well, I dont remember the exact sentence :-) , but in early 80it was defined something like a minicomputer for single person (with at least 1(or more?) MIPS performance,1K (1024) pixels resolution, and so one) able to work on engineering tasks indepently (not like terminal).
So IRIS 1000/2000 did support 8:8:8 RGB colors (maybe as option)?
robespierre wrote:
The very first film-quality 3D graphics was all done on custom, one of a kind hardware. You can see pictures of some of it here: .

thanks, I found that page just few days ago - man has there also some very interesting historical informations abount the Foonly computer:
robespierre wrote:
I think, is that those systems were not optimized around real-time display of models but pure rendering and high-resolution output ability. The scenes would have been developed using vector display terminals like tektronix 4014 or other similar things, almost entirely as wireframes.

thanks, right, this (vector display wireframe modeling, final scene raytracing) seems to be the way of workflow before approx. 1983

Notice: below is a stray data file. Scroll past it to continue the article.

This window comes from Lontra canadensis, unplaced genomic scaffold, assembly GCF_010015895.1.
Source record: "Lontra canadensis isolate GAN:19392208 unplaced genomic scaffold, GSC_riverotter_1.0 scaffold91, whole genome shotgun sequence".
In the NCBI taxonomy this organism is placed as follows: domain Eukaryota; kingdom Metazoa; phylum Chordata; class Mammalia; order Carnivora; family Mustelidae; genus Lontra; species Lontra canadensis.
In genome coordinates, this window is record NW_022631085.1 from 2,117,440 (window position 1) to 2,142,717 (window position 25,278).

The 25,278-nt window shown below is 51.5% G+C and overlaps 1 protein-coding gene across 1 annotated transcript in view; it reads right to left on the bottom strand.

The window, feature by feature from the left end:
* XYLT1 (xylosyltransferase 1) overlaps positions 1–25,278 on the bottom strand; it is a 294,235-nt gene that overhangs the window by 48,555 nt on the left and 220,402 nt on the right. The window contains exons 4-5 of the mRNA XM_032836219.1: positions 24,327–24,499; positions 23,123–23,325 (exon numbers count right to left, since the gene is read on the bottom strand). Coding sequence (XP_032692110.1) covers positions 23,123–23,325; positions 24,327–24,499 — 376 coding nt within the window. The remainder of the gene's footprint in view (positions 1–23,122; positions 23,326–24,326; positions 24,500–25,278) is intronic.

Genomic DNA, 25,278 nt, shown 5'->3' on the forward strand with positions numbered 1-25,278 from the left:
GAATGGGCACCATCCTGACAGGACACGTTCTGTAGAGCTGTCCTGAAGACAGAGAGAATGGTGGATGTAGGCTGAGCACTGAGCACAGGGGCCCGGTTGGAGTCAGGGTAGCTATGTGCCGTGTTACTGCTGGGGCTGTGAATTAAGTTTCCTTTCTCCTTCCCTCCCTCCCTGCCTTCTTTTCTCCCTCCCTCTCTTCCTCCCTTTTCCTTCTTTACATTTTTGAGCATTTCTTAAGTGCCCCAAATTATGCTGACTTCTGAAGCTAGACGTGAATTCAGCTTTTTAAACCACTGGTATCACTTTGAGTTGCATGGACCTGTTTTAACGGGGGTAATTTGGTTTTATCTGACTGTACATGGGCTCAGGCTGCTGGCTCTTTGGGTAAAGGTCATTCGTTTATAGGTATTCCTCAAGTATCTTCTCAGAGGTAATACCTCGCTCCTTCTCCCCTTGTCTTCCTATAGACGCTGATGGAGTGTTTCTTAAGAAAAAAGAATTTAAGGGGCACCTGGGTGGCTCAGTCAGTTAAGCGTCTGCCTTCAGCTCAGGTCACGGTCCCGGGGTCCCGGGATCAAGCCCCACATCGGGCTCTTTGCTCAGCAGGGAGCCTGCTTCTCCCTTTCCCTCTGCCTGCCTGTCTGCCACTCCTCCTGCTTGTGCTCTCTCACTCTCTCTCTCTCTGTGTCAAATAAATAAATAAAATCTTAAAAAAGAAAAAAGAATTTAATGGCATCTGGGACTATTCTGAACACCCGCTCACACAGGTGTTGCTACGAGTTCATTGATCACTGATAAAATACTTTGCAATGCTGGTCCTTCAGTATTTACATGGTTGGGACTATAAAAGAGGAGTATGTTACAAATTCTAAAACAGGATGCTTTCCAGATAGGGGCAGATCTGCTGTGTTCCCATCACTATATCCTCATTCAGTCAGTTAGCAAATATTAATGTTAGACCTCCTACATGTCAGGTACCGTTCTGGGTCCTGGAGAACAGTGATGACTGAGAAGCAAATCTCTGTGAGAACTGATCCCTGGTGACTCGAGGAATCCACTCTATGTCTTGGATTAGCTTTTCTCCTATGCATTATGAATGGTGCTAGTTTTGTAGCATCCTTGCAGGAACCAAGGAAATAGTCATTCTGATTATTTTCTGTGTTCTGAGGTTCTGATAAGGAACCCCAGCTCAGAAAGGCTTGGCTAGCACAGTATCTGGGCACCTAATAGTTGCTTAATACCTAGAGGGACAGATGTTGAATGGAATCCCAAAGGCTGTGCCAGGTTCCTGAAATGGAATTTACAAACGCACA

Hi all,

I am trying to find out, how dangerous are the vibrations forces to the SGI machine. :-)
Maybe am I just too paranoic :-) but a real life example:
a wooden table (chipboard, not massive wood)
an SGI machine on the table (offline - switched off)
then boring (drilling) several (4) holes to the side of table with a small drilling machine

Please, can someone say, if can the drilling into the table destroy/harm the offline machine put on the table?
How strong are the forces/vibrations created by drilling the holes into tables side and how does it spread/absorb trought the table - is it comparable to, lets say, dropping the machine from some height?

Thanks a lot for help (or your opinion) :-)
:D thanks very much for the tips.
Of course the table has metal skelet. :-)
I also find that the vibrations coming from the machine alone (when its on:-)) are quite noticable and strong, so probably its quite vibration-resistant and nothing was broken by drilling few holes into table and no reason to worry. :-) I was just asking because I read everywhere how dangerous the vibrations are for computers/electronics.